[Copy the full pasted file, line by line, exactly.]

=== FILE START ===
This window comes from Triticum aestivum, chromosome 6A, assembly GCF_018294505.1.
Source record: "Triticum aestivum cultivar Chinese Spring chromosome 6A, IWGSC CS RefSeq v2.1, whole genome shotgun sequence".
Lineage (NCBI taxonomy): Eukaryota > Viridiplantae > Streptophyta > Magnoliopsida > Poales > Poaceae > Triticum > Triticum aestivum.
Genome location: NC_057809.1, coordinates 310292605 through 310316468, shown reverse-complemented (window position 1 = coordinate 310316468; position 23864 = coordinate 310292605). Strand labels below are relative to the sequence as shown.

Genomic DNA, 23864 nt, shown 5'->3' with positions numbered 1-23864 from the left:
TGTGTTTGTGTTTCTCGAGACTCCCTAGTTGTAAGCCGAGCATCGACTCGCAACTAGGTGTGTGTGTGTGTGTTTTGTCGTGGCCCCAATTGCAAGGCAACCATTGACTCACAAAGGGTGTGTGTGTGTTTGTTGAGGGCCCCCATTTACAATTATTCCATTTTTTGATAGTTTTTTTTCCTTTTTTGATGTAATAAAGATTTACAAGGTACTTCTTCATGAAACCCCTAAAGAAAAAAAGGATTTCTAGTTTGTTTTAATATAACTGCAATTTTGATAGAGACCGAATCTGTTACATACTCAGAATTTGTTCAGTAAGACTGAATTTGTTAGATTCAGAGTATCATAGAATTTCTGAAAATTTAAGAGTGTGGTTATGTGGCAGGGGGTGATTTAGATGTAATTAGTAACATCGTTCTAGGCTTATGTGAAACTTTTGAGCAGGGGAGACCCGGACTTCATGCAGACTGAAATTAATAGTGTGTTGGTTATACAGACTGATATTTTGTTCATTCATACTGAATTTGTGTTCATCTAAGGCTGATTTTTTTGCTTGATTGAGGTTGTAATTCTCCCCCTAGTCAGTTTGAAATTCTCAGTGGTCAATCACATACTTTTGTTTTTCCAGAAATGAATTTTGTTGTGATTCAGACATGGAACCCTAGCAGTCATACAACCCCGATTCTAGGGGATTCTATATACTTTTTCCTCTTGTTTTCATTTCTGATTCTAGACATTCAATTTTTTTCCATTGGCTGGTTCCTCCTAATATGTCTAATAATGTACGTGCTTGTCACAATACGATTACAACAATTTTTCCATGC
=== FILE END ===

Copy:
This window comes from Triticum aestivum, chromosome 6A, assembly GCF_018294505.1.
Source record: "Triticum aestivum cultivar Chinese Spring chromosome 6A, IWGSC CS RefSeq v2.1, whole genome shotgun sequence".
Lineage (NCBI taxonomy): Eukaryota > Viridiplantae > Streptophyta > Magnoliopsida > Poales > Poaceae > Triticum > Triticum aestivum.
Genome location: NC_057809.1, coordinates 310292605 through 310316468, shown reverse-complemented (window position 1 = coordinate 310316468; position 23864 = coordinate 310292605). Strand labels below are relative to the sequence as shown.

Genomic DNA, 23864 nt, shown 5'->3' with positions numbered 1-23864 from the left:
TGTGTTTGTGTTTCTCGAGACTCCCTAGTTGTAAGCCGAGCATCGACTCGCAACTAGGTGTGTGTGTGTGTGTTTTGTCGTGGCCCCAATTGCAAGGCAACCATTGACTCACAAAGGGTGTGTGTGTGTTTGTTGAGGGCCCCCATTTACAATTATTCCATTTTTTGATAGTTTTTTTTCCTTTTTTGATGTAATAAAGATTTACAAGGTACTTCTTCATGAAACCCCTAAAGAAAAAAAGGATTTCTAGTTTGTTTTAATATAACTGCAATTTTGATAGAGACCGAATCTGTTACATACTCAGAATTTGTTCAGTAAGACTGAATTTGTTAGATTCAGAGTATCATAGAATTTCTGAAAATTTAAGAGTGTGGTTATGTGGCAGGGGGTGATTTAGATGTAATTAGTAACATCGTTCTAGGCTTATGTGAAACTTTTGAGCAGGGGAGACCCGGACTTCATGCAGACTGAAATTAATAGTGTGTTGGTTATACAGACTGATATTTTGTTCATTCATACTGAATTTGTGTTCATCTAAGGCTGATTTTTTTGCTTGATTGAGGTTGTAATTCTCCCCCTAGTCAGTTTGAAATTCTCAGTGGTCAATCACATACTTTTGTTTTTCCAGAAATGAATTTTGTTGTGATTCAGACATGGAACCCTAGCAGTCATACAACCCCGATTCTAGGGGATTCTATATACTTTTTCCTCTTGTTTTCATTTCTGATTCTAGACATTCAATTTTTTTCCATTGGCTGGTTCCTCCTAATATGTCTAATAATGTACGTGCTTGTCACAATACGATTACAACAATTTTTCCATGC